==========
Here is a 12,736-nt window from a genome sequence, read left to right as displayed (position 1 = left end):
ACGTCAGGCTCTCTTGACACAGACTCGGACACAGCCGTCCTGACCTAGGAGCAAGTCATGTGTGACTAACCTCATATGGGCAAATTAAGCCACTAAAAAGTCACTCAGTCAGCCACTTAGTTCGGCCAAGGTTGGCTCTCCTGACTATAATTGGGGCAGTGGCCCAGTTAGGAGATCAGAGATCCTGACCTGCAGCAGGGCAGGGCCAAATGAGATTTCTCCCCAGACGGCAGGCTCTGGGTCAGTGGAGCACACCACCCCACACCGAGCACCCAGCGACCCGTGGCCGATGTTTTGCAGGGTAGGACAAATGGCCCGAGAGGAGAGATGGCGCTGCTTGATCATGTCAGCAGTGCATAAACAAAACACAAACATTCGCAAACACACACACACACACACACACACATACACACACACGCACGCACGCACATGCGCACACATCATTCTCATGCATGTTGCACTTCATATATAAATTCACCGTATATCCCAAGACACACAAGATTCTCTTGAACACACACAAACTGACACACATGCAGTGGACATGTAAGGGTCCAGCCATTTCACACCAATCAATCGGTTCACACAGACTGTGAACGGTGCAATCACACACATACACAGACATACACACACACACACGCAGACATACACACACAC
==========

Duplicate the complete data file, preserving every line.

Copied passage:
Here is a 12,736-nt window from a genome sequence, read left to right as displayed (position 1 = left end):
ACGTCAGGCTCTCTTGACACAGACTCGGACACAGCCGTCCTGACCTAGGAGCAAGTCATGTGTGACTAACCTCATATGGGCAAATTAAGCCACTAAAAAGTCACTCAGTCAGCCACTTAGTTCGGCCAAGGTTGGCTCTCCTGACTATAATTGGGGCAGTGGCCCAGTTAGGAGATCAGAGATCCTGACCTGCAGCAGGGCAGGGCCAAATGAGATTTCTCCCCAGACGGCAGGCTCTGGGTCAGTGGAGCACACCACCCCACACCGAGCACCCAGCGACCCGTGGCCGATGTTTTGCAGGGTAGGACAAATGGCCCGAGAGGAGAGATGGCGCTGCTTGATCATGTCAGCAGTGCATAAACAAAACACAAACATTCGCAAACACACACACACACACACACACACATACACACACACGCACGCACGCACATGCGCACACATCATTCTCATGCATGTTGCACTTCATATATAAATTCACCGTATATCCCAAGACACACAAGATTCTCTTGAACACACACAAACTGACACACATGCAGTGGACATGTAAGGGTCCAGCCATTTCACACCAATCAATCGGTTCACACAGACTGTGAACGGTGCAATCACACACATACACAGACATACACACACACACACGCAGACATACACACACAC